My starting point was July 1, 2017 (the latest official estimates of the population by age), and I assumed that NIM for 2018 was the same as that shown in the latest Census population projections (since we’re already in the latter part of 2018, sensitivities from 2017 did not seem very useful to me.)
The scenarios I chose were (1) no international migration (this is not necessarily the same as zero net international migration, which only means that immigration inflows equal emigration outflows); (2) NIM equal to those shown in the latest Census projections; and (3) a “Trumpy” scenario, where NIM is lower than the latest Census projections by 20% in 2019, 30% in 2020, and 35% in 2o21.
The results for these various scenarios are shown in the table below. I also including what such “flat headship rates/LFPs” forecasts would have produced for this period if one used either the “official” Census 2014 population projections of the “official” Census 2017 population projections.
|Household Growth and Labor Force Growth Rates Projections Assume Flat Headship Rates and LFP Rates by Age, Alternative Scenarios|
|Household Growth (number)|
|No International Migration, Adjusted Death/NIM||1,010,107||963,727||879,765||951,200|
|"Trumpy" NIM, Adjusted Death/NIM||1,234,580||1,172,179||1,084,845||1,163,868|
|Census NIM, Adjusted Death/NIM||1,290,696||1,259,509||1,190,910||1,247,038|
|Official Census 2017||1,348,905||1,334,801||1,284,162||1,322,623|
|Official Census 2014||1,460,383||1,446,511||1,393,524||1,433,473|
|Labor Force Growth Rate (%)|
|No International Migration, Adjusted Death/NIM||0.054%||0.037%||0.032%||0.041%|
|"Trumpy" NIM, Adjusted Death/NIM||0.337%||0.292%||0.275%||0.301%|
|Census NIM, Adjusted Death/NIM||0.407%||0.400%||0.403%||0.403%|
|Official Census 2017||0.445%||0.446%||0.458%||0.450%|
|Official Census 2014||0.530%||0.529%||0.535%||0.531%|
Let’s first start with household growth. Analysts using the “official” Census 2014 Population Projections (which were the latest available until this March) could credibly argue that “official” population projections suggested that household formations over the next three years could easily average over 1.4 million.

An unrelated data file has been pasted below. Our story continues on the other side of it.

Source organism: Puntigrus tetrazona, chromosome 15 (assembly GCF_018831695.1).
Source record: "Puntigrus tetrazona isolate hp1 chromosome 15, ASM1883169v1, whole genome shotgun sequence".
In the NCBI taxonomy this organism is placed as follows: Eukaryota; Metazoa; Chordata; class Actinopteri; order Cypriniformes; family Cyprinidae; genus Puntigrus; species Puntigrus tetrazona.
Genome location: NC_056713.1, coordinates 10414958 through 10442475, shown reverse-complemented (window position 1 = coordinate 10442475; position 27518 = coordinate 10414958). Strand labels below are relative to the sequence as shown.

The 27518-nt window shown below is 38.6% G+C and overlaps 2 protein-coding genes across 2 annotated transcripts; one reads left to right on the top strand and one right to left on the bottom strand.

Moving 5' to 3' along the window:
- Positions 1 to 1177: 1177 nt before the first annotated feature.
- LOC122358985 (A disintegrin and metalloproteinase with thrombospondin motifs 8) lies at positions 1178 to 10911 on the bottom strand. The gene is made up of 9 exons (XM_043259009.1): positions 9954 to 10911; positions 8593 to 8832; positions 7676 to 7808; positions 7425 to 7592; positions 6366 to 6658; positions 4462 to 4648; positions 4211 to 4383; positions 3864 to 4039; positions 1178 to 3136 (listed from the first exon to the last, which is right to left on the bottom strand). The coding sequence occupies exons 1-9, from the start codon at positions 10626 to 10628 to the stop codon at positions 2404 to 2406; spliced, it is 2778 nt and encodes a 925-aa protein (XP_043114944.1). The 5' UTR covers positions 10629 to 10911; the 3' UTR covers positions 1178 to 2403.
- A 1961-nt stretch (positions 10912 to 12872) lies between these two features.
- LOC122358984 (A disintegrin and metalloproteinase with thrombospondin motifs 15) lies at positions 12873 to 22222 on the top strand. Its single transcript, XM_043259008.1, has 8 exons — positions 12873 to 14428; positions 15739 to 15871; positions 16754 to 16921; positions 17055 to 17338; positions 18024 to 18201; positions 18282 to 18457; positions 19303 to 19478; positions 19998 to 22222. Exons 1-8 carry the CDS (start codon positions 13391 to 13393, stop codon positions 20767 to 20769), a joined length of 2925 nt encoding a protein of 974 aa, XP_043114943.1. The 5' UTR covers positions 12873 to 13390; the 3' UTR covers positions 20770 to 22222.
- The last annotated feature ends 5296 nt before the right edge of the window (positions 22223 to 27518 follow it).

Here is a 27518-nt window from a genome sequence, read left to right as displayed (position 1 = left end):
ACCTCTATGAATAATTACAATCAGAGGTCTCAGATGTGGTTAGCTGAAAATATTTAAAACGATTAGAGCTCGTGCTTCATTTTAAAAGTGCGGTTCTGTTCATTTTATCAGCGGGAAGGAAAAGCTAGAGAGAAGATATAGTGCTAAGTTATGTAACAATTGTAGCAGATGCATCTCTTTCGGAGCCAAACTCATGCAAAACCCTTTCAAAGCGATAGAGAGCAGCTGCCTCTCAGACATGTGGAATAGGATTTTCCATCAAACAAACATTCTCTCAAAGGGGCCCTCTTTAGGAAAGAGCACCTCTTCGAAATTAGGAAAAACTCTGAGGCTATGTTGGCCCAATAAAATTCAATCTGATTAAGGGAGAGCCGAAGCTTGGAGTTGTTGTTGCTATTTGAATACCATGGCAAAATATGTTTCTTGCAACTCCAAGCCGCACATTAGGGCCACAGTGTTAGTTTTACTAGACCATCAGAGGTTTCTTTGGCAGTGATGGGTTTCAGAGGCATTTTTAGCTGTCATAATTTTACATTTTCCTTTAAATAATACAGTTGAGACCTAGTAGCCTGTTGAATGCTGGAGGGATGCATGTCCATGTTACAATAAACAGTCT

If those same analysts updated their projections using the Census population projections released this March, they would have reduced their three-year household forecast by about 8%, or about 111 thousand a year.
If those same analysts used NCHS-based death rates by age (instead of the clearly wrong death rates used in the Census 2017 projections), they would have reduced their household growth forecast by an additional 76,000 a year.
If those same analysts believed that a “Trumpy” immigration bill along the lines of certain proposed Republican bills were likely, then they would lower their household growth forecast by ANOTHER 83,000 a year. Now let’s switch to labor force growth. The Census 2014 population projections suggested that even if labor force participation rates by age remained flat at 2017 levels, the labor force would grow by about 0.53% a year over the next three years. That number is reduced to 0.45% under the latest official projections; lowered to 0.40% under a “better assumptions” scenario; reduced to 0.3% under a “Trumpy” scenario; and in the absence of any international migration there would be virtually no labor force growth over the next few years unless labor force participation rates by age increased.
Obviously, the outlook for household growth, labor force growth, and other key economic variable over the next several years is at least partly dependent on projections of the US population. Folks need to realize, however, that the “demographic” outlook is not as clear as some might lead you to believe, and that forecasts based on “official” population projections are not useful just because they are “official.”
I’ll have more on this topic sometime later this year.